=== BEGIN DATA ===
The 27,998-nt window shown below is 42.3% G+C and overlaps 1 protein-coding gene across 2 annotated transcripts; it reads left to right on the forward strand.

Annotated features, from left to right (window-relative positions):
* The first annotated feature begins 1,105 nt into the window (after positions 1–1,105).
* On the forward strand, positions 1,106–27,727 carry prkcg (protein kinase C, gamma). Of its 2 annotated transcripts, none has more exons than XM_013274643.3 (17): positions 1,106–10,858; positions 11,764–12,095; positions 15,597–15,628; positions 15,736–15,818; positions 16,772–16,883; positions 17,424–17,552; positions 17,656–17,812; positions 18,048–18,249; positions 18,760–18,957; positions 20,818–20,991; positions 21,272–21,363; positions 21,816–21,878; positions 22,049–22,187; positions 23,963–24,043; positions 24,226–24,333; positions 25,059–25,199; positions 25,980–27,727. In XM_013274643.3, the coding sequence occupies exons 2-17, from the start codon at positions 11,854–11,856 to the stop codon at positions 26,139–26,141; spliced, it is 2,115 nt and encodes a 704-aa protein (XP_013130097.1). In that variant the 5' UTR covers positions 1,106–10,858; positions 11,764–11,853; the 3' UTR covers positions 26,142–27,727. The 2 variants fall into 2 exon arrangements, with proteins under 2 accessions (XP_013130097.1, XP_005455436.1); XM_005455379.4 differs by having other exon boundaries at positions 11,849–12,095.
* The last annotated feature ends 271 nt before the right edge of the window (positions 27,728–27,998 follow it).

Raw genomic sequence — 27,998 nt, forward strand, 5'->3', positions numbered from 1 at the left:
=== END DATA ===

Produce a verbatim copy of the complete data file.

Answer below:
The 27,998-nt window shown below is 42.3% G+C and overlaps 1 protein-coding gene across 2 annotated transcripts; it reads left to right on the forward strand.

Annotated features, from left to right (window-relative positions):
* The first annotated feature begins 1,105 nt into the window (after positions 1–1,105).
* On the forward strand, positions 1,106–27,727 carry prkcg (protein kinase C, gamma). Of its 2 annotated transcripts, none has more exons than XM_013274643.3 (17): positions 1,106–10,858; positions 11,764–12,095; positions 15,597–15,628; positions 15,736–15,818; positions 16,772–16,883; positions 17,424–17,552; positions 17,656–17,812; positions 18,048–18,249; positions 18,760–18,957; positions 20,818–20,991; positions 21,272–21,363; positions 21,816–21,878; positions 22,049–22,187; positions 23,963–24,043; positions 24,226–24,333; positions 25,059–25,199; positions 25,980–27,727. In XM_013274643.3, the coding sequence occupies exons 2-17, from the start codon at positions 11,854–11,856 to the stop codon at positions 26,139–26,141; spliced, it is 2,115 nt and encodes a 704-aa protein (XP_013130097.1). In that variant the 5' UTR covers positions 1,106–10,858; positions 11,764–11,853; the 3' UTR covers positions 26,142–27,727. The 2 variants fall into 2 exon arrangements, with proteins under 2 accessions (XP_013130097.1, XP_005455436.1); XM_005455379.4 differs by having other exon boundaries at positions 11,849–12,095.
* The last annotated feature ends 271 nt before the right edge of the window (positions 27,728–27,998 follow it).

Raw genomic sequence — 27,998 nt, forward strand, 5'->3', positions numbered from 1 at the left: